1. An Amparo proceeding (literally, "protection"), is a special proceeding considered a cornerstone of the Mexican Legal system. It is filed, among other reasons, when a party claims that a government entity has committed or is attempting to commit a violation of his constitutional rights (typically the violation of the right to due process, equal protection, freedom of association, fear of an illegal detention, etc.). The procedure is governed by the Law of Amparo, which was enacted in 1936, but has gone through numerous reforms. It can be either an Indirect Amparo that is filed before the District Courts, (such an Amparo is typically filed against a governmental agency along with a petition for injunctive relief); or it can a Direct Amparo that is filed before the Federal Circuit Courts against a final judgment. A Direct Amparo shares similarities with the procedure filed before the French Cour de Cassation when there is mistake in a judgment and there is no other form of appeal. In the instant case, Kolmar filed a Direct Amparo before the First Circuit claiming that the trial court and the appeals court had erred in interpreting the law, thus committing a violating of Kolmar's constitutional rights provided for under Article 14. This constitutional provision reads in its final paragraph:

"In civil disputes, the final judgment shall be made following the letter of the law, or its legal interpretation, and absent any of these, [the judgment] shall be based on general principles of law."

2. Article 1853 of the Civ.Cod.Fed. reads: "If a clause in a contract allows for different interpretations, the interpretation most favorable for it to have effect shall be preferred."

3. This is consistent with the INCOTERMS, 2000 FOB, § B7 which reads: "Notice to the Seller. The buyer must give the seller sufficient notice of the vessel name, loading point and required delivery time."

4. Id.

5. Pursuant to article 19(3) the terms that materially alter the terms are the offer are, among others, those concerning the price, payment, quality and quantity of the goods, parties' liabilities and the settlement of disputes.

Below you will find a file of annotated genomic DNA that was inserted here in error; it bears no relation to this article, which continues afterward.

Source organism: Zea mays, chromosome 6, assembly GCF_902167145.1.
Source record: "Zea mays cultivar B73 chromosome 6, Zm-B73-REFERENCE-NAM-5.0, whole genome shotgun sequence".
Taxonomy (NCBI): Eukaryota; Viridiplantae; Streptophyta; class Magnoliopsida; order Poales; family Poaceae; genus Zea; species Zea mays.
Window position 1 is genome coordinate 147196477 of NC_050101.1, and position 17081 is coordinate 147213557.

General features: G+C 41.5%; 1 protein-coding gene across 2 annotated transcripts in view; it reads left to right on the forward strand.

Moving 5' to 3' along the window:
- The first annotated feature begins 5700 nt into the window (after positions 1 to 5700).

6. But see Article 55 of the CISG, where absent an express or implied determination of the price, parties are considered to have made applicable the price generally charged at the time of the conclusion of the contract for such goods sold under comparable circumstances in the trade concerned, provided they have made a valid contract. However, under many legal systems, a contract may not be validly made when there is no price that has been agreed to, and is even considered an element of validity. On this topic see Carlos Gabuardi, Open Price Terms in the CISG, the UCC and Mexican Commercial Law, available at <http://cisgw3.law.pace.edu/cisg/biblio/gabuardi.html>.

7. Other examples of gap-filling found in the CISG is on the issue of conformity of the goods and warranties, where it is implied under the Convention that the buyer must receive goods that are free from third party claims, either stemming from alleged infringements of intellectual property, or any other type such as liens, or third party claims of ownership of the goods (articles 41 thru 44 of the CISG). Another example is the open price term, under Convention's article 55, parties may form a contract even if they have failed to fix a price, provided they have made a valid contract. It also provides for gap filling in matters of place of payment of the price (article 57); the time when price is to be paid (article 58).

8. Article 1853 of the Federal Civil Code of Mexico states that if a provision in a contract allows more than one interpretation, the preferred interpretation is the one that gives effect to the contract.

9. An additional basis can be the general principal of favore contractus, that when interpreting the parties intent, doubts as to the existence of a contract should be decided in favor of its existence, consistent with the principle of good faith found in Article 7(1) of the CISG.

10. See CISG art. 7(1).

Pace Law School Institute of International Commercial Law - Last updated July 31, 2006